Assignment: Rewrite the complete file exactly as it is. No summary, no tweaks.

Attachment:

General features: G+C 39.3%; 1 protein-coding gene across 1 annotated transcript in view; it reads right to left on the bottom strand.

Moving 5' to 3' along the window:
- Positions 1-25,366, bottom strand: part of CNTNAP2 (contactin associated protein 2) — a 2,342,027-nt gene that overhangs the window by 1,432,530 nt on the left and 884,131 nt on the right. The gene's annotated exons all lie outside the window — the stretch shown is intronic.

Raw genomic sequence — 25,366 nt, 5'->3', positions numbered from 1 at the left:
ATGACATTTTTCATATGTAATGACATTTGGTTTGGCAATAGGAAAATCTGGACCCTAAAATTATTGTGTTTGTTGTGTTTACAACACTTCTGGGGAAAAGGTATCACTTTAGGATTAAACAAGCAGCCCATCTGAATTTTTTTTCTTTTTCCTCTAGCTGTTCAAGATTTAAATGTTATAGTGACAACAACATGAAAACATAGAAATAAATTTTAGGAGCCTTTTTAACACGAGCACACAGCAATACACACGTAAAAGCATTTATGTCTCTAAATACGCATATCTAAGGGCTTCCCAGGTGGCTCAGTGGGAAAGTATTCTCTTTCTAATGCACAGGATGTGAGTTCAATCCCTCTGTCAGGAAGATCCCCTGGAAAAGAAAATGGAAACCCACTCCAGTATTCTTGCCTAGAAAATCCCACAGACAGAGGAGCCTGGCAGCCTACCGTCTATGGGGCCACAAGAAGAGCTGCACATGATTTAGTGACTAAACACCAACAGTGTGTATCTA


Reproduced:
General features: G+C 39.3%; 1 protein-coding gene across 1 annotated transcript in view; it reads right to left on the bottom strand.

Moving 5' to 3' along the window:
- Positions 1-25,366, bottom strand: part of CNTNAP2 (contactin associated protein 2) — a 2,342,027-nt gene that overhangs the window by 1,432,530 nt on the left and 884,131 nt on the right. The gene's annotated exons all lie outside the window — the stretch shown is intronic.

Raw genomic sequence — 25,366 nt, 5'->3', positions numbered from 1 at the left:
ATGACATTTTTCATATGTAATGACATTTGGTTTGGCAATAGGAAAATCTGGACCCTAAAATTATTGTGTTTGTTGTGTTTACAACACTTCTGGGGAAAAGGTATCACTTTAGGATTAAACAAGCAGCCCATCTGAATTTTTTTTCTTTTTCCTCTAGCTGTTCAAGATTTAAATGTTATAGTGACAACAACATGAAAACATAGAAATAAATTTTAGGAGCCTTTTTAACACGAGCACACAGCAATACACACGTAAAAGCATTTATGTCTCTAAATACGCATATCTAAGGGCTTCCCAGGTGGCTCAGTGGGAAAGTATTCTCTTTCTAATGCACAGGATGTGAGTTCAATCCCTCTGTCAGGAAGATCCCCTGGAAAAGAAAATGGAAACCCACTCCAGTATTCTTGCCTAGAAAATCCCACAGACAGAGGAGCCTGGCAGCCTACCGTCTATGGGGCCACAAGAAGAGCTGCACATGATTTAGTGACTAAACACCAACAGTGTGTATCTA